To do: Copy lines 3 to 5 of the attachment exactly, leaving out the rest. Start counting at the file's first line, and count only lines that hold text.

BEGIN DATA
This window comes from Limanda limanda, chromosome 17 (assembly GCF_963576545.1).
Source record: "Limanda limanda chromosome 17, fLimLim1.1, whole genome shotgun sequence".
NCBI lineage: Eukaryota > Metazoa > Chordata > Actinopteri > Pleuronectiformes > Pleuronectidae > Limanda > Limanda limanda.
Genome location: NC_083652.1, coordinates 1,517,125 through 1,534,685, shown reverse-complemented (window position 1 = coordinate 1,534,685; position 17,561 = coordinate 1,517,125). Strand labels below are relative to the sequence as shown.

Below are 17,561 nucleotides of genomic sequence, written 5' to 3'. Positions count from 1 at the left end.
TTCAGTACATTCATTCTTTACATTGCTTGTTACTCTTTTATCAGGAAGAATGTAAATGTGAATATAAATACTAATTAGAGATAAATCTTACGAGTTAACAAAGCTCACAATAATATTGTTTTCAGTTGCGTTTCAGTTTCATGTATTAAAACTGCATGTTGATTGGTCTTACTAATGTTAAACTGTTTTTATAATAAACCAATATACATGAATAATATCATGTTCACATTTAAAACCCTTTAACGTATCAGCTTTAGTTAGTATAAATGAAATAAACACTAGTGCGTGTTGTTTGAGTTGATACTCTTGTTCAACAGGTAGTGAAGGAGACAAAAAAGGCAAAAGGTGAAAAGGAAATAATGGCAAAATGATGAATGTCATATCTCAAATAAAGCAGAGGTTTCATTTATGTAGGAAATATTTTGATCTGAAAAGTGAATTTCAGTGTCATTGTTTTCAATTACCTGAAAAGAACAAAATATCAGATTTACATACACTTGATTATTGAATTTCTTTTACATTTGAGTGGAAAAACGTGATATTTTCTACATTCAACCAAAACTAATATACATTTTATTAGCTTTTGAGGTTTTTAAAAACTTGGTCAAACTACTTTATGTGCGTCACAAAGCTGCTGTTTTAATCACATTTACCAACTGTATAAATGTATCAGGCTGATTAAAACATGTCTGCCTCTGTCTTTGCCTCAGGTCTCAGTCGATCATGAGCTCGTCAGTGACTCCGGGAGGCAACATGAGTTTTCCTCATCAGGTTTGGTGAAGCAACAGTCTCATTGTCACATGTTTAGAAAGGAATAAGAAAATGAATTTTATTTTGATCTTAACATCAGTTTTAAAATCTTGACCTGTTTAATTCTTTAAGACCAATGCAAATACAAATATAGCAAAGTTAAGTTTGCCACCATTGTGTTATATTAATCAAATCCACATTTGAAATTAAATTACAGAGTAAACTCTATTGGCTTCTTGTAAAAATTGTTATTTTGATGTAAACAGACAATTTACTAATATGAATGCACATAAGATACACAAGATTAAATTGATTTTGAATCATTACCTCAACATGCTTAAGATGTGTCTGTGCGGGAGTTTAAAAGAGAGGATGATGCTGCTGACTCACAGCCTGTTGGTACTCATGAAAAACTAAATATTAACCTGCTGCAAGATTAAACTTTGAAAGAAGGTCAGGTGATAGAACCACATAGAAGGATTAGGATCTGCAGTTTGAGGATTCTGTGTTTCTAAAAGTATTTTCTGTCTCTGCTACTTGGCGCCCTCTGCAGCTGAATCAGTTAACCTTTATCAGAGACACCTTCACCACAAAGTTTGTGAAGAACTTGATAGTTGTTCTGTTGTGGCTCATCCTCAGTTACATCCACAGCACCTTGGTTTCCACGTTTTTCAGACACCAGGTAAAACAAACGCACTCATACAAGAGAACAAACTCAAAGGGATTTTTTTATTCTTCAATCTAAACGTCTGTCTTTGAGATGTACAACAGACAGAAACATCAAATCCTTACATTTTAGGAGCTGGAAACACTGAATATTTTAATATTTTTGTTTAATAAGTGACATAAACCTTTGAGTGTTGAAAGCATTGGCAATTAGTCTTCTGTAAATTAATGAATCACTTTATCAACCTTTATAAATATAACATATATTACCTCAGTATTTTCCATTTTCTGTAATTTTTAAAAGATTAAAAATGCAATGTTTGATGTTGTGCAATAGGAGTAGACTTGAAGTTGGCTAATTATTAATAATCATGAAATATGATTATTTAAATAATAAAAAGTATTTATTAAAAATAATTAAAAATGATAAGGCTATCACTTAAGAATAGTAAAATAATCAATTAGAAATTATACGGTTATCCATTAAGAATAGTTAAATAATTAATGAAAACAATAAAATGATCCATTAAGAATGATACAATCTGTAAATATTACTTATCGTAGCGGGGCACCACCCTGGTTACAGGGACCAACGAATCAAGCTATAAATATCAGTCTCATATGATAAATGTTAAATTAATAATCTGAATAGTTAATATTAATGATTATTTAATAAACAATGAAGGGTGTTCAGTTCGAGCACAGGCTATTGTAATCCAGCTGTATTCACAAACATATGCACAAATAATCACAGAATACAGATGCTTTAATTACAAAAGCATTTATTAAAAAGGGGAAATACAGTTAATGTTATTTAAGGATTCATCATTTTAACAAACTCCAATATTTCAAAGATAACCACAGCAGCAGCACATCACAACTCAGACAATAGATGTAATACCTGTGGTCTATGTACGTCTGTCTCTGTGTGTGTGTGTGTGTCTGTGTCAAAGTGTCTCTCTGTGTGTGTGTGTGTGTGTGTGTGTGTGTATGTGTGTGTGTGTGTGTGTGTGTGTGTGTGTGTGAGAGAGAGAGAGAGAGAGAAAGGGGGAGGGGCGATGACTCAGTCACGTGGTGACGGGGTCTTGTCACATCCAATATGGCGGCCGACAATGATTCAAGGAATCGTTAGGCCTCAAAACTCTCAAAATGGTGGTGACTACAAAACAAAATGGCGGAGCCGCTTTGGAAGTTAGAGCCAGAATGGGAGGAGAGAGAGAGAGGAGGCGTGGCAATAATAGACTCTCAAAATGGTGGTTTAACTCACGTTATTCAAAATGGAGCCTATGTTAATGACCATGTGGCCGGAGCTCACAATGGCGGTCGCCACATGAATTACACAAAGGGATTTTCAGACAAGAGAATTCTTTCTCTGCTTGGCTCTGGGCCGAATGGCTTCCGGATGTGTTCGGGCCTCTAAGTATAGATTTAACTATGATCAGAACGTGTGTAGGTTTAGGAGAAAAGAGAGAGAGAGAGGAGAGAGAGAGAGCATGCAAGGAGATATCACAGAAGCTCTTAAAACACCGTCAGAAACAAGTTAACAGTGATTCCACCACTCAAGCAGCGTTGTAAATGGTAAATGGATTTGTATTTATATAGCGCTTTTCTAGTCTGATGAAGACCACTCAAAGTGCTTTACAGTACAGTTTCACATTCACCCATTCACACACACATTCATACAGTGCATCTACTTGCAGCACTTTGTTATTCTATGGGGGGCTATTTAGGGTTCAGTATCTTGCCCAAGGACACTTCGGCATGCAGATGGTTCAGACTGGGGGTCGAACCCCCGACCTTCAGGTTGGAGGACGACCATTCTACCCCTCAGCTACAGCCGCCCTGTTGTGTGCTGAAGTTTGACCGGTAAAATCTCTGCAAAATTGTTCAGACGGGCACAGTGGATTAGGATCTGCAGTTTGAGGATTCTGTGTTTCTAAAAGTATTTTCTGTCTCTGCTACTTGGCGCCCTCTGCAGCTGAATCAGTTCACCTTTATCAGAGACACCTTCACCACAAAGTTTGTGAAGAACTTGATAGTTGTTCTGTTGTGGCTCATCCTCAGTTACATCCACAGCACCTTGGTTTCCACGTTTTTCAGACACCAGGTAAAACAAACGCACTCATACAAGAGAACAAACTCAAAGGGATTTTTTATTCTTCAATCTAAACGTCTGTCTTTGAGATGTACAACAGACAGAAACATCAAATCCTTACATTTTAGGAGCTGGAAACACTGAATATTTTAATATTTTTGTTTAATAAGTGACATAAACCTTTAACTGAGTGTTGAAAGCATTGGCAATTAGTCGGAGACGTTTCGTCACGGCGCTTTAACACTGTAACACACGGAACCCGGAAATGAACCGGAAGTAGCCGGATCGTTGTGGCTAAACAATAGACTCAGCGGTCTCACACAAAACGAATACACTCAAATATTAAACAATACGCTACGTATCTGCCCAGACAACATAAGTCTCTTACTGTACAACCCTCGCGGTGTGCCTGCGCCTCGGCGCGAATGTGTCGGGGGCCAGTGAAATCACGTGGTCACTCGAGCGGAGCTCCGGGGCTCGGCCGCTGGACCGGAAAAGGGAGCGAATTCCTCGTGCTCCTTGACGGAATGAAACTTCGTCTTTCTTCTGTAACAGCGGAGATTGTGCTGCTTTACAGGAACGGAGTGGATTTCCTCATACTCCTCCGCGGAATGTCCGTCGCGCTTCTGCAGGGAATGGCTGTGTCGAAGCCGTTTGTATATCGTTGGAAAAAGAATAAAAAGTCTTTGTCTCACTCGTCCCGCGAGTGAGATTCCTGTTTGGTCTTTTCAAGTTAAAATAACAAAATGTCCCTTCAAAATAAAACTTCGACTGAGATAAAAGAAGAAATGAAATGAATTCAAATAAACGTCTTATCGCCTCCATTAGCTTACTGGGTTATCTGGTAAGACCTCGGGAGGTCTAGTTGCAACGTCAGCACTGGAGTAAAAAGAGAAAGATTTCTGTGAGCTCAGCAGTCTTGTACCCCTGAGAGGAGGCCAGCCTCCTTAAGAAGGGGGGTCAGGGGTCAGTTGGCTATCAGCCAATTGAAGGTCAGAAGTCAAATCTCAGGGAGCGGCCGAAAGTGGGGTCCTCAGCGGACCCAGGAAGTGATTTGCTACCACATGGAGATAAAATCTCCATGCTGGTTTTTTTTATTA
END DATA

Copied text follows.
NCBI lineage: Eukaryota > Metazoa > Chordata > Actinopteri > Pleuronectiformes > Pleuronectidae > Limanda > Limanda limanda.
Genome location: NC_083652.1, coordinates 1,517,125 through 1,534,685, shown reverse-complemented (window position 1 = coordinate 1,534,685; position 17,561 = coordinate 1,517,125). Strand labels below are relative to the sequence as shown.

Below are 17,561 nucleotides of genomic sequence, written 5' to 3'. Positions count from 1 at the left end.